Continuing the conversation, KWS technical specialist Olivia Potter adds that a move to more sustainable agricultural practices often means growers have to reduce dependence on often costly crop inputs and intensive production methods to deliver a more balanced and environmentally-friendly future for crop management.

She echoes Jim’s sentiments and says that alongside some of the more obvious areas to target – like diesel and energy – seed choices have a fundamental role to play in helping UK agriculture achieve both its low carbon obligations and reducing the environmental impacts of farming in the future.

“Advanced crop genetics have a vital role to play in achieving this vision and this has been the ethos behind KWS’s ‘Sowing for Peak Performance’ (SPP) initiative which puts producing varieties that will help deliver greater future sustainability right at the heart of its future breeding strategy.”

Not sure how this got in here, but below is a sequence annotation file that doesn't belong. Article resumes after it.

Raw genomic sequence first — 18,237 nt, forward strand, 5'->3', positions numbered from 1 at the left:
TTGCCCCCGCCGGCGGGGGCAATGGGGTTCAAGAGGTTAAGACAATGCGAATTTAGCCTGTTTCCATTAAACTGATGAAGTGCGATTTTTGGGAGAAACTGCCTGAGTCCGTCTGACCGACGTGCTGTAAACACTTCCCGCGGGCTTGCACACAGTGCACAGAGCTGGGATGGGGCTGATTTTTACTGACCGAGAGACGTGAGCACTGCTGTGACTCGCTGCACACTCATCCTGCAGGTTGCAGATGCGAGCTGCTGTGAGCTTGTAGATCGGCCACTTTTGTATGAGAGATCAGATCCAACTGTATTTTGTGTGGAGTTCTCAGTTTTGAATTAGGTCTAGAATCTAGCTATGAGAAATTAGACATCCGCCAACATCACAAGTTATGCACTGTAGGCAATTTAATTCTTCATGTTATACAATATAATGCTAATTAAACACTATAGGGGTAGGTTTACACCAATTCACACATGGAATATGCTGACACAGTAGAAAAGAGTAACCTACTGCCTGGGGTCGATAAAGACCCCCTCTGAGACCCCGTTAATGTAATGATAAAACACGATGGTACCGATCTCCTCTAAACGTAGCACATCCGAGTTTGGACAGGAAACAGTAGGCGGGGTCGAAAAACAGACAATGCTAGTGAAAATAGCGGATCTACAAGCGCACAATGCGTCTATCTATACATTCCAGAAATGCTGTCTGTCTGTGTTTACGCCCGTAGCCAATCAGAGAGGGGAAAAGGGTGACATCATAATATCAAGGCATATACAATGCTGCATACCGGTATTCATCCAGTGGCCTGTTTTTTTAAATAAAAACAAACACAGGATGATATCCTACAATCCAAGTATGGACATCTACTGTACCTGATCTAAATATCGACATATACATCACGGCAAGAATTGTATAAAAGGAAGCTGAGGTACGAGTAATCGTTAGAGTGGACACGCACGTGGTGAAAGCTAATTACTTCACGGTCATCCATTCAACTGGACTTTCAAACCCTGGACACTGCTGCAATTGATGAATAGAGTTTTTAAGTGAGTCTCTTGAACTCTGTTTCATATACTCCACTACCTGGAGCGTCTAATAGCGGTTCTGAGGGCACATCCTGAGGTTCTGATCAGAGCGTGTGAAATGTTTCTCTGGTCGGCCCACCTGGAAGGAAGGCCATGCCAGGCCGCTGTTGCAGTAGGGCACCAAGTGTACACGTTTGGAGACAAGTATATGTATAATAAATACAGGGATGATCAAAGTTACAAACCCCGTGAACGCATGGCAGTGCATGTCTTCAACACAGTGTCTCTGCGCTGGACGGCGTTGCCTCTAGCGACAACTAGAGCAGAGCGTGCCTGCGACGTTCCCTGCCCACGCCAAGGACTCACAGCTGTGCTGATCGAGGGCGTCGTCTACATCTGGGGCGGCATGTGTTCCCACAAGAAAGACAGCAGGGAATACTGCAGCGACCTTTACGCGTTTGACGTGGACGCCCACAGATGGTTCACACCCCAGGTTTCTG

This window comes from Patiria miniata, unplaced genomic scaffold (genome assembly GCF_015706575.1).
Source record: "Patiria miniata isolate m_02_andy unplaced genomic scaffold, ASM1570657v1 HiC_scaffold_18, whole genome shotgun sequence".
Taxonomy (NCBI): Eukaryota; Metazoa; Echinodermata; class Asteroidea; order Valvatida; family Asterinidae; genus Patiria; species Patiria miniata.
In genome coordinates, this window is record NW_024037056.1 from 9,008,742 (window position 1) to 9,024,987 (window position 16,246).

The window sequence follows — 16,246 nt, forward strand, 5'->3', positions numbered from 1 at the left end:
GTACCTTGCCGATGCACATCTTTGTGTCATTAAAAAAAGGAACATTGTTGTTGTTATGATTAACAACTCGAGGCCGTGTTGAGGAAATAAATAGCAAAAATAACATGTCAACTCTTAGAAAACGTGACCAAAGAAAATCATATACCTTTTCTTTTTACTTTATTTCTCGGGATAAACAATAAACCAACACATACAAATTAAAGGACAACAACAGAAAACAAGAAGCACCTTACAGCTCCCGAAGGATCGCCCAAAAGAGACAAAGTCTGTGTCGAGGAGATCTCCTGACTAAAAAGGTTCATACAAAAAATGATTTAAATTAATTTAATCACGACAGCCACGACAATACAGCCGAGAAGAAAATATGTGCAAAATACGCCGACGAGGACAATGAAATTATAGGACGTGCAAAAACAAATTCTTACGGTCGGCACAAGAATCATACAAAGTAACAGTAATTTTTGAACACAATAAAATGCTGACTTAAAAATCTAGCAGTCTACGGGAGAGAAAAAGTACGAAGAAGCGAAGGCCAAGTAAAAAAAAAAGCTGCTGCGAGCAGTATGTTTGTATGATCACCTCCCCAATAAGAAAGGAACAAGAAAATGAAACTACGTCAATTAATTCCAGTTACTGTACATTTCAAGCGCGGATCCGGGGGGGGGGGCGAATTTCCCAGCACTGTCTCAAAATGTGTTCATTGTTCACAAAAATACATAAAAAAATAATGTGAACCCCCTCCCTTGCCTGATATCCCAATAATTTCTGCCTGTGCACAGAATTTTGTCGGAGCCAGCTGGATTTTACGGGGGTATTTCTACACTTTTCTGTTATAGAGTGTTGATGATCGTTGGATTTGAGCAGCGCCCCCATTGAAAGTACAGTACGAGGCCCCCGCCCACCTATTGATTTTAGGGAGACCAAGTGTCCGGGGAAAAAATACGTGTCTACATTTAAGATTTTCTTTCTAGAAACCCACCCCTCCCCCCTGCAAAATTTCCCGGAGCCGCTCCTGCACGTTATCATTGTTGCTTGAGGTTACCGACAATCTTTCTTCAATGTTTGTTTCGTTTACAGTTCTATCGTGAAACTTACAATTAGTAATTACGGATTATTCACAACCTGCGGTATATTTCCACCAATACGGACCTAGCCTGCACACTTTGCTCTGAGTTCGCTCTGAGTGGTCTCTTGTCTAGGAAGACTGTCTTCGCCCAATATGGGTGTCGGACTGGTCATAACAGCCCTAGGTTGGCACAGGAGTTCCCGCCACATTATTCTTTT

But how exactly can this initiative help growers to deliver a more sustainable future? Olivia says there are five key areas of impact.

Maximising production and profitability from available resources

Helping growers get as much as possible from their own land and resources through varieties that have optimum field performance and yields, but that also have key functional traits to make them more resilient and offer added-value market opportunities, is a key future objective for KWS, she explains.

“For example, varieties from KWS’ portfolio of dynamic wheats already mean producers can maximise the market value of their production through optimising the balance between yield and quality to best target opportunities with the highest return.”